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Freescale’s Cortex-A8 SoC jumps into Android phones

Feb 16, 2010 — by Eric Brown — from the LinuxDevices Archive — 10 views

Lumigon Corp. announced three Android 2.1 phones — the T1, S1, and E1 — touted as the first smartphones to use Freescale's 1GHz i.MX51 system-on-chip. Meanwhile, the company also reported contributing to Ulysse Nardin's Chairman, an Android handset that will start at over $13,000, and Freescale announced an Android evaluation kit for the i.MX51.

Lumigon unveiled the first two of its flagship Android phones at Mobile World Congress in Barcelona, "after two years of top secret international development work." The phones appear to be the first to offer Freescale Semiconductor's ARM Cortex-A8-based i.MX51 system-on-chips (SoCs), about which we provide further details below.

The T1 should be available early in the second quarter, and the smaller S1, which offers a slider keypad, will be available toward the end of Q2, says Lumigon. Later this year, Lumigon plans to announce the E1, which is said to offer "a unique navigation system and a shape never experienced in mobile phones."

Lumigon's new i.MX51-based Android phones, the S1 (left) and T1 (right)

The Lumigon T1 and S1 phones both run the latest Android 2.1 distribution with the company's own Lumigon P-GUI layer, says Lumigon. The company does not list the size of the phones' capacitive TFT touchscreens, but says that both models offer WiFi, Bluetooth, A-GPS, and a five-megapixel autofocus camera with flash. Other features are said to include a 3.5 mm audio jack, 720P HDMI out, an accelerometer, an FM receiver, and an FM transmitter.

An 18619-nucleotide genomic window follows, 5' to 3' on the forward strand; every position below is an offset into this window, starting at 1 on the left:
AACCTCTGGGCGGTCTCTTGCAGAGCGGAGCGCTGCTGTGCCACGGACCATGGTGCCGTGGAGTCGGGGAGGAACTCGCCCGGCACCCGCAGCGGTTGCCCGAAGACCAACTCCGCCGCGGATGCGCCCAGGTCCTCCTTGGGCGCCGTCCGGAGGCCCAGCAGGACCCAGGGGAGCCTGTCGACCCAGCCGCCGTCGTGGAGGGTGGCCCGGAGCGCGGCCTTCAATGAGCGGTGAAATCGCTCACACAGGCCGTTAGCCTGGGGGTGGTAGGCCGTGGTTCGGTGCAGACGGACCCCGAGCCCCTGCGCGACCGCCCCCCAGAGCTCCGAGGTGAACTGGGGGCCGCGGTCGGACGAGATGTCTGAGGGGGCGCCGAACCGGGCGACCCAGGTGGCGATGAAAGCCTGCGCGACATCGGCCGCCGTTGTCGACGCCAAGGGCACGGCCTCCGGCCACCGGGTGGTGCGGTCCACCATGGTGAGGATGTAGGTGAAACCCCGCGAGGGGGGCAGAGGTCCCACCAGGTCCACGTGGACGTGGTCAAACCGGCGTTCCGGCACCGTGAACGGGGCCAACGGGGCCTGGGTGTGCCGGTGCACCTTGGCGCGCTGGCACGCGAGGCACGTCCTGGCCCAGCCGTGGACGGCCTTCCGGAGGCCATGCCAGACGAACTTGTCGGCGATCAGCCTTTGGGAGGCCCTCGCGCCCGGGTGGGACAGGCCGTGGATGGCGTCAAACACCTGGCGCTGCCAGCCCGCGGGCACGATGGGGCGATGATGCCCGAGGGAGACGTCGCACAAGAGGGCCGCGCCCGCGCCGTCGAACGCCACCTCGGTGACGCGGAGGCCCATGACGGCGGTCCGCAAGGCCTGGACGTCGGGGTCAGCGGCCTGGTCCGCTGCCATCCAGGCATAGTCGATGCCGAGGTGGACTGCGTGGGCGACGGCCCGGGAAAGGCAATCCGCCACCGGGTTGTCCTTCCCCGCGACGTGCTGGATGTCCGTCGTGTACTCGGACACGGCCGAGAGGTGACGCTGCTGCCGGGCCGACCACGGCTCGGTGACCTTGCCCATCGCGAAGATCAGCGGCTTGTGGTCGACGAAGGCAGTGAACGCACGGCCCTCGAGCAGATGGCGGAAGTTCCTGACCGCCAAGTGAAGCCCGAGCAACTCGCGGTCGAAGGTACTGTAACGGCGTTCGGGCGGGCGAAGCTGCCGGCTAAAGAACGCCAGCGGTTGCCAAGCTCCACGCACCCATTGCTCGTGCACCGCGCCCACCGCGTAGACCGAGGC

The phones are touted for their ability to double as universal remote controls for home appliances. Remote-control applications might include an HDMI desk-station that enables the phone to be used as a source for HDTV or a regular television, or as a browser device that can be extended with Lumigon's optional Bluetooth keyboard, says the company.

Lumigon did not say which version of the i.MX51 family was employed in its new phones, but cited a clock speed of 1GHz, suggesting use of the original 600MHz to 1GHz i.MX515. This CPU has never been promoted as a smartphone processor before, as far as we know; instead, it targeted sub-$200 netbooks with eight-hour battery life, and is also found in Freescale's new "smartbook" tablet reference design

Ulysse Nardin Chairman opens up Android luxury market

Copenhagen-based Lumigon says its mobile "M1" technology and proprietary software contributed to the new Ulysse Nardin Chairman luxury phone. News of this device first appeared last March, but the presence of Android was revealed later in the year by its Swiss manufacturer, primarily known as a watchmaker Ulysse Nardin.

The Chairman, which, like the Lumigon phones, is now available for pre-order, is priced at $13,000 to upwards of $50,000 for various precious metal versions. According to the company, the Chairman (pictured at right, and below) was a collaboration with U.K.-based technology firm SCI Innovations.

The Chairman is notable in that it incorporates a self-winding rotor, borrowed from Ulysse Nardin's self-winding luxury watches, to generate kinetic power. The rotor is joined by the company's "Crown" mechanical winding mechanism to help repower the phone's battery. The Chairman is touted for offering up to eight hours talk time, and 30 days standby time, presumably, without requiring manual winding of the Crown mechanism.

Ulysse Nardin Chairman Luxury Hybrid Smart Phone
(Click to enlarge)